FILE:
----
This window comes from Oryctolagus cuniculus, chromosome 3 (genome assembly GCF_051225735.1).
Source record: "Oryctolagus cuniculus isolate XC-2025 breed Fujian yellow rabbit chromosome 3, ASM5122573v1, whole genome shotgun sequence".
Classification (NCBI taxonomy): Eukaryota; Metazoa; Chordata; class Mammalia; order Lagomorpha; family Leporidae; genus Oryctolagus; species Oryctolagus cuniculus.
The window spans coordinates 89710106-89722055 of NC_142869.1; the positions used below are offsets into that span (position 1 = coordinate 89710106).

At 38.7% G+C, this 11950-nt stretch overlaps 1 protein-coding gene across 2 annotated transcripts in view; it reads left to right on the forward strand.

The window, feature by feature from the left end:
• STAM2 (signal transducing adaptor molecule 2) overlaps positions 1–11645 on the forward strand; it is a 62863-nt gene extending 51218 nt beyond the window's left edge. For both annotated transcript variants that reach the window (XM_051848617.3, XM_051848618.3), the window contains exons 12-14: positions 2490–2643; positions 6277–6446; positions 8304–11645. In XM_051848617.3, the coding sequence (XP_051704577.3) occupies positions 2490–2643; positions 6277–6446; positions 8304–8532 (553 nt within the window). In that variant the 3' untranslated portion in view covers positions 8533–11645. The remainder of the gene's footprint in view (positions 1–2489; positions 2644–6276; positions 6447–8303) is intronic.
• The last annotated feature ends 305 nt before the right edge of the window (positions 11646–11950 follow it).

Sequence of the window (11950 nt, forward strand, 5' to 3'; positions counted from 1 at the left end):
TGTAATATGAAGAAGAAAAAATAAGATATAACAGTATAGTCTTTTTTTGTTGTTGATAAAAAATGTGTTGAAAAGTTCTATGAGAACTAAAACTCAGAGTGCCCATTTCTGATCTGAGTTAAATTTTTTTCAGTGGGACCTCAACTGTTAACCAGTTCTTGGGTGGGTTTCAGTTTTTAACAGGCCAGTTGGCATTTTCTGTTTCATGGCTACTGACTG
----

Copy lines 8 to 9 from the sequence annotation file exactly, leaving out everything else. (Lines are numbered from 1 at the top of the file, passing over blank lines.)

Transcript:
• The last annotated feature ends 305 nt before the right edge of the window (positions 11646–11950 follow it).

Sequence of the window (11950 nt, forward strand, 5' to 3'; positions counted from 1 at the left end):